Part of the problem with Israel’s food policies is institutional. At present, oversight of animal welfare law implementation on farms is in the hands of the Ministry of Agriculture. Given the inherent “conflict of interest” between ensuring animal welfare and promoting production objectives and economic prosperity of the farming sector, authority over animal welfare should be transferred to Israel’s Ministry of Environmental Protection. Additional funding for government inspection of industrial farm sites also is desperately needed given the extremely limited manpower dedicated to enforcing existing laws.

Vegetarianism constitutes an ideal which should be presented through education and public marketing campaign. At present some 8.5% of Israelis reportedly are vegetarians (more than twice the 3.2% level in the U.S.) Even if most citizens do not want to give up on meat entirely, reduced consumption can be encouraged. Now retired, but highly acclaimed news anchor woman, Micki Haimovich has begun a national campaign supporting “meatless Monday” which has received considerable media attention.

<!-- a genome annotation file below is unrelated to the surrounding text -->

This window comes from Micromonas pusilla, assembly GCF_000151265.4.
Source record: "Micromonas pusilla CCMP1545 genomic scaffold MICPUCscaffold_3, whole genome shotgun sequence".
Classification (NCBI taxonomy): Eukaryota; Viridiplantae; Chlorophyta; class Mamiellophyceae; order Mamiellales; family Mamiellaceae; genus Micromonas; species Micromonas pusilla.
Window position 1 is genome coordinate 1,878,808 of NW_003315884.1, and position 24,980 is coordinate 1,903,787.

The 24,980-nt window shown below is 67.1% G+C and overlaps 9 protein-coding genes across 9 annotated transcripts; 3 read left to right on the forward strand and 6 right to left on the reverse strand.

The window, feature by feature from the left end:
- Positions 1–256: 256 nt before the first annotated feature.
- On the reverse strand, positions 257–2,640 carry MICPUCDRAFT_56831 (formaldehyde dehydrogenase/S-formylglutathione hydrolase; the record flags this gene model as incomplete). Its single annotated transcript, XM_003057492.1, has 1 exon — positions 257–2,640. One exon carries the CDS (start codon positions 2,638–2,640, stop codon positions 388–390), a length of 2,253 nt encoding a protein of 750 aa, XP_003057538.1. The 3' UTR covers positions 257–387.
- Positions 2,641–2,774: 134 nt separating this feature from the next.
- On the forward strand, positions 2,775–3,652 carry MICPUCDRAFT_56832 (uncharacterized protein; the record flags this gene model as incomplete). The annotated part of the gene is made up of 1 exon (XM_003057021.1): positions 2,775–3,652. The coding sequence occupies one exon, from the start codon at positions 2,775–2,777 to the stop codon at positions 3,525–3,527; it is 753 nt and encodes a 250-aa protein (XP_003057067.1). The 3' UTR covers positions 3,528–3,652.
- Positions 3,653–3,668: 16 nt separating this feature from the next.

To be honest, Israel’s environmental movement has not paid adequate attention to the issue of sustainable food policy. It is time that this challenge be embraced by all who care about public health, the wellbeing of animals and human decency.

Professor Alon Tal, is a faculty member at the Ben Gurion University department of Desert Ecology, chairman of Israel’s Green Movement and a candidate for Knesset in the Tnua party.

The Politics of Healthy Food